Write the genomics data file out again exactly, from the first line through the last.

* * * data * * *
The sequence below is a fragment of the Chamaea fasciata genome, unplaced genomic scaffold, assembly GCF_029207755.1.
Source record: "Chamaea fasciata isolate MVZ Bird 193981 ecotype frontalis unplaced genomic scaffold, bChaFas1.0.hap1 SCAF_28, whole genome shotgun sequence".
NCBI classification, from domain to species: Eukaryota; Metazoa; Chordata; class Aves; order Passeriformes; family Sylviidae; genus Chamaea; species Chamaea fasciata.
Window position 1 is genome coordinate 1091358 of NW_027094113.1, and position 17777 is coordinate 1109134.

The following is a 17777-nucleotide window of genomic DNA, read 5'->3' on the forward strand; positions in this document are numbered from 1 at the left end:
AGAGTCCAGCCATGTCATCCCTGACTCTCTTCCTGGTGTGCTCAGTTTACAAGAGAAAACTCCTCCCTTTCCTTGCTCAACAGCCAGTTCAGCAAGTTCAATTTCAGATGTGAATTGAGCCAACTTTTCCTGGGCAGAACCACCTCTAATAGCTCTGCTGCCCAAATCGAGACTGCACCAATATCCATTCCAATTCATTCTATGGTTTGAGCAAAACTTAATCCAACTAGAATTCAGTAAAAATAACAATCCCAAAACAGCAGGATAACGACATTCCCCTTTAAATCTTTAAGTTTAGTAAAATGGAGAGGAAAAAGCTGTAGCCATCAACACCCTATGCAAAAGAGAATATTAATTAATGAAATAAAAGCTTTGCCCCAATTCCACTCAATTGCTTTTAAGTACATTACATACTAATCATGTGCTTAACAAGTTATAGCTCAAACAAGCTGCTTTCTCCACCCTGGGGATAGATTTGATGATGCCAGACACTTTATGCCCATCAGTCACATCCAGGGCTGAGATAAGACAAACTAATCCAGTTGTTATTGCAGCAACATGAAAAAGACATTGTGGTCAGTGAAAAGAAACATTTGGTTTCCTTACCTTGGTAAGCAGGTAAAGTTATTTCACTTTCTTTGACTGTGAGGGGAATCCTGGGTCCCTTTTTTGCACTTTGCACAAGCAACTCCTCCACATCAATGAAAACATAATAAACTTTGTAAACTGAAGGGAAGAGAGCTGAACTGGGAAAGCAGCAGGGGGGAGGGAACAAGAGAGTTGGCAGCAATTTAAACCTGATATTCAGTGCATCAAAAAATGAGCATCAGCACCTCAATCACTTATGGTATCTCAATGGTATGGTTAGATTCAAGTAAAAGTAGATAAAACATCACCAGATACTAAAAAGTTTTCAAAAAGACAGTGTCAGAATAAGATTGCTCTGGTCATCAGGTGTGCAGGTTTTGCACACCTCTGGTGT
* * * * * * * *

The sequence below is a fragment of the Chamaea fasciata genome, unplaced genomic scaffold, assembly GCF_029207755.1.
Source record: "Chamaea fasciata isolate MVZ Bird 193981 ecotype frontalis unplaced genomic scaffold, bChaFas1.0.hap1 SCAF_28, whole genome shotgun sequence".
NCBI classification, from domain to species: Eukaryota; Metazoa; Chordata; class Aves; order Passeriformes; family Sylviidae; genus Chamaea; species Chamaea fasciata.
Window position 1 is genome coordinate 1091358 of NW_027094113.1, and position 17777 is coordinate 1109134.

The following is a 17777-nucleotide window of genomic DNA, read 5'->3' on the forward strand; positions in this document are numbered from 1 at the left end:
AGAGTCCAGCCATGTCATCCCTGACTCTCTTCCTGGTGTGCTCAGTTTACAAGAGAAAACTCCTCCCTTTCCTTGCTCAACAGCCAGTTCAGCAAGTTCAATTTCAGATGTGAATTGAGCCAACTTTTCCTGGGCAGAACCACCTCTAATAGCTCTGCTGCCCAAATCGAGACTGCACCAATATCCATTCCAATTCATTCTATGGTTTGAGCAAAACTTAATCCAACTAGAATTCAGTAAAAATAACAATCCCAAAACAGCAGGATAACGACATTCCCCTTTAAATCTTTAAGTTTAGTAAAATGGAGAGGAAAAAGCTGTAGCCATCAACACCCTATGCAAAAGAGAATATTAATTAATGAAATAAAAGCTTTGCCCCAATTCCACTCAATTGCTTTTAAGTACATTACATACTAATCATGTGCTTAACAAGTTATAGCTCAAACAAGCTGCTTTCTCCACCCTGGGGATAGATTTGATGATGCCAGACACTTTATGCCCATCAGTCACATCCAGGGCTGAGATAAGACAAACTAATCCAGTTGTTATTGCAGCAACATGAAAAAGACATTGTGGTCAGTGAAAAGAAACATTTGGTTTCCTTACCTTGGTAAGCAGGTAAAGTTATTTCACTTTCTTTGACTGTGAGGGGAATCCTGGGTCCCTTTTTTGCACTTTGCACAAGCAACTCCTCCACATCAATGAAAACATAATAAACTTTGTAAACTGAAGGGAAGAGAGCTGAACTGGGAAAGCAGCAGGGGGGAGGGAACAAGAGAGTTGGCAGCAATTTAAACCTGATATTCAGTGCATCAAAAAATGAGCATCAGCACCTCAATCACTTATGGTATCTCAATGGTATGGTTAGATTCAAGTAAAAGTAGATAAAACATCACCAGATACTAAAAAGTTTTCAAAAAGACAGTGTCAGAATAAGATTGCTCTGGTCATCAGGTGTGCAGGTTTTGCACACCTCTGGTGT